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New Guaranty Enforcement Issues -- Whose Debt is Being Guaranteed?

March 20, 2012  When a Guarantor with deep pockets (or with at least some ability to pay) is called upon to pay pursuant to a written Guaranty of a commercial lease for Georgia property, the Guarantor will frequently hire competent counsel to closely examine the Guaranty in an effort to duck the liability.  Guaranty law of Georgia is notoriously slippery, but a well drafted long form Guaranty that is properly completed will typically be enforced.

We have previously written about common mistakes in completing a Guaranty, such as referencing the wrong Landlord, the wrong Shopping Center, the wrong Lease or the wrong Tenant, and using a Guaranty form that is not properly drafted. But that does not end the list of arguments up the sleeve of the clever lawyer representing the Guarantor. One such argument is whether the Guaranty applies only to the obligations of the original tenant, or whether it also applies to the obligations of an assignee.

In Blockbuster Investors LP v Cox Enterprises, Inc., decided by the Georgia Court of Appeals on March 1, 2012, the Court confirmed that under Georgia law if the Guaranty states it applies to the obligations of the “Tenant” (and does not mention the Tenant’s “successors and assigns” as part of the definition of “Tenant”), the Guarantor is NOT responsible for the obligations of an assignee of Tenant. This is because the Guaranty must specifically identify and define whose obligations were guaranteed. In the Blockbuster Investors case, the Court ruled the Guaranty language only specified that the Tenant (whose debts under the Lease were being guaranteed by the Guarantor) was the original named Tenant and not any assigns of the original named Tenant. The Court pointed out that because the Guaranty expressly provided that it could be enforced by the assigns of the Landlord—which itself is very important— but did not say anything about the Tenant’s assigns, the parties intended to not include the tenant’s assignee’s obligations in the scope of the Guaranty.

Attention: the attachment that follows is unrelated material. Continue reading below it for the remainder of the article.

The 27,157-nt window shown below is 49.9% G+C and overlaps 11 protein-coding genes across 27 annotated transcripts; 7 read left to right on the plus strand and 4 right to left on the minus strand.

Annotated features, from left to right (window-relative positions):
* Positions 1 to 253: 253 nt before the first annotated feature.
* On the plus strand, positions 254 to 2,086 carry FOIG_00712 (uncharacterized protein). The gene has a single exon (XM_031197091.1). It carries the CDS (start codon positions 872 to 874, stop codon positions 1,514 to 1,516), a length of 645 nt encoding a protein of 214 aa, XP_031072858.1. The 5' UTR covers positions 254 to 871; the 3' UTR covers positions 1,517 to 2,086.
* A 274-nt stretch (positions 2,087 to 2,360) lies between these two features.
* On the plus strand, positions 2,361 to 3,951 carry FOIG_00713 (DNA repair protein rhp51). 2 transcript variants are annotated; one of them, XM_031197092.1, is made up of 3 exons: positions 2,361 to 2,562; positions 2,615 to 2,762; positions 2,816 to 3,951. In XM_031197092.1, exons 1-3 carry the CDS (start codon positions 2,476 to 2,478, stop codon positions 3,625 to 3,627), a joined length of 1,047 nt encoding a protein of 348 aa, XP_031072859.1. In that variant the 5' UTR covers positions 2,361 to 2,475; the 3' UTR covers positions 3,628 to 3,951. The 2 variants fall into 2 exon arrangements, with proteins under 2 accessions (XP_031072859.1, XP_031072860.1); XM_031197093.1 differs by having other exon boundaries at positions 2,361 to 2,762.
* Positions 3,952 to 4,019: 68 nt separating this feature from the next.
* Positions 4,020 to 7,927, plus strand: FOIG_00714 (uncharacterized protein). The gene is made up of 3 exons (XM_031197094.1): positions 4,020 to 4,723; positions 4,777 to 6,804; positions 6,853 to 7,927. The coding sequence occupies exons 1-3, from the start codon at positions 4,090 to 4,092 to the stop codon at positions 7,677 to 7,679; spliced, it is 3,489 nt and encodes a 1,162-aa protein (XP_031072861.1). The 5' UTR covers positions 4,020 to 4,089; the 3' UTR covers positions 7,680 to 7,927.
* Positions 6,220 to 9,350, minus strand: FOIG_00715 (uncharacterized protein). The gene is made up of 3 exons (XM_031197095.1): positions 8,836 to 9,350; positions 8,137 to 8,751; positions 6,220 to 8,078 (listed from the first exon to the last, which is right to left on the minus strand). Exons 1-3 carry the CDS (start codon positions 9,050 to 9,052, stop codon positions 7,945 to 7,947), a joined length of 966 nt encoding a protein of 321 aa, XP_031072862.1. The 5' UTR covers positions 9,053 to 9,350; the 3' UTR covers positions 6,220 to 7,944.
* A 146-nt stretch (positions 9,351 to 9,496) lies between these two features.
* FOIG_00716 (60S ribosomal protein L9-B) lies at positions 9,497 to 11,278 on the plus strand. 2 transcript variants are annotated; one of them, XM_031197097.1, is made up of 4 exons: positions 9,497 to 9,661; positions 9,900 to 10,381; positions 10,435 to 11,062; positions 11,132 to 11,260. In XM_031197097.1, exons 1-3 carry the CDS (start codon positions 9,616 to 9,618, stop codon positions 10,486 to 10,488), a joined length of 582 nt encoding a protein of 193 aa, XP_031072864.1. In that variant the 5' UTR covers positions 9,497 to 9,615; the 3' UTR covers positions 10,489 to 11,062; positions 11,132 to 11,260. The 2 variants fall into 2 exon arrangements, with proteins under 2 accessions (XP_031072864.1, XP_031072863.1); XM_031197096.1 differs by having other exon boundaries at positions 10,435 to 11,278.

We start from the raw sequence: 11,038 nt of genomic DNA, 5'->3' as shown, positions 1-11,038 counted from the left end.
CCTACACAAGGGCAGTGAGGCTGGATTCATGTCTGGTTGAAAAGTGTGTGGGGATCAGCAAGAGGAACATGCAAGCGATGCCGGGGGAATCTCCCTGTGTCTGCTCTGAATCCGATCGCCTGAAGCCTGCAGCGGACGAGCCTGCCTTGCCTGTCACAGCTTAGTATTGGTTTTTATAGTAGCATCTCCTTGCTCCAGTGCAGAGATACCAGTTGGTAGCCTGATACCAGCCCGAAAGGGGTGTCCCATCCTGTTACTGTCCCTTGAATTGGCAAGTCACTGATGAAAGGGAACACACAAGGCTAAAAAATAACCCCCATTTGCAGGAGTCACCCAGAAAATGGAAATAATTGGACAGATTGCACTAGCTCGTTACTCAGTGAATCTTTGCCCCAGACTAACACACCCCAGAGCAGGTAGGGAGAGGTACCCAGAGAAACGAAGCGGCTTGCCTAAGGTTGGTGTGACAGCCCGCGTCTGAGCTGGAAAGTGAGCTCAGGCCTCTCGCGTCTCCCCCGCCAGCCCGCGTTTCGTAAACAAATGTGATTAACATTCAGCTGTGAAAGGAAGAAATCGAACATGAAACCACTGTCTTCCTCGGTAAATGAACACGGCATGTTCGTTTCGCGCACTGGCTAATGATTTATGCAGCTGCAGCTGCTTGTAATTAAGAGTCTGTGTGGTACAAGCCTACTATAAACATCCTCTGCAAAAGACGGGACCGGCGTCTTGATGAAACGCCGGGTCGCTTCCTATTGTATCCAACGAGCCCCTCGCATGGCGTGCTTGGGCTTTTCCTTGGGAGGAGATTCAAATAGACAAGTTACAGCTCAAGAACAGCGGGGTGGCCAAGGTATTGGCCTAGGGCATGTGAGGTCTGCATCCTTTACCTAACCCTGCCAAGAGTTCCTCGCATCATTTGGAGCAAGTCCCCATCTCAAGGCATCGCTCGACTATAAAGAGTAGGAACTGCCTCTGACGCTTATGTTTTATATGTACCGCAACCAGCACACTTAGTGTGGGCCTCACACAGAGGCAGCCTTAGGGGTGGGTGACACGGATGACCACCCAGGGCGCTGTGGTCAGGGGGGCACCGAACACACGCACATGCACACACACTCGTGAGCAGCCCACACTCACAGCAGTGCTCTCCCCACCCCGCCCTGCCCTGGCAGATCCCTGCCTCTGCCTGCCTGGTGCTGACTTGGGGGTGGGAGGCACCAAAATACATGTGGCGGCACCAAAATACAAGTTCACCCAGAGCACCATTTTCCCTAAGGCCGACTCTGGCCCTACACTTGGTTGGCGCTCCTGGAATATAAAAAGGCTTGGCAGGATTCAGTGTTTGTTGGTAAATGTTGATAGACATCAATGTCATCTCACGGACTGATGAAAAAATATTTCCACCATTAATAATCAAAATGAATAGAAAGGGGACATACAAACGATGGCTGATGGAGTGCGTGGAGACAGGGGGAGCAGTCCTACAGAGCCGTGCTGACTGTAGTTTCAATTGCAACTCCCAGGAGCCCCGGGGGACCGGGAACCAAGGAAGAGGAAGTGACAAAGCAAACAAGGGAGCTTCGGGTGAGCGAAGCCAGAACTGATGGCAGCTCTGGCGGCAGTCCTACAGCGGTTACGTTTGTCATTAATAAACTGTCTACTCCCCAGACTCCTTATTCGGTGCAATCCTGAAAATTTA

The deficiency with the Guaranty in the Blockbuster case is rather easy to correct, as are the defects and mistakes pointed out in other cases by clever Guarantors and their lawyers. But these problems must be corrected before the fact by using a properly drafted, longform Guaranty complying with Georgia laws, and by completing the Guaranty carefully and properly at execution, not after the Guaranty is in dispute. Once a dispute has arisen, as Carole King would say, “it’s too late baby!”

We hope that this brief report is helpful, but please let us (David Kitchens, Roy Ruda, Bill Berg) know if you have any questions.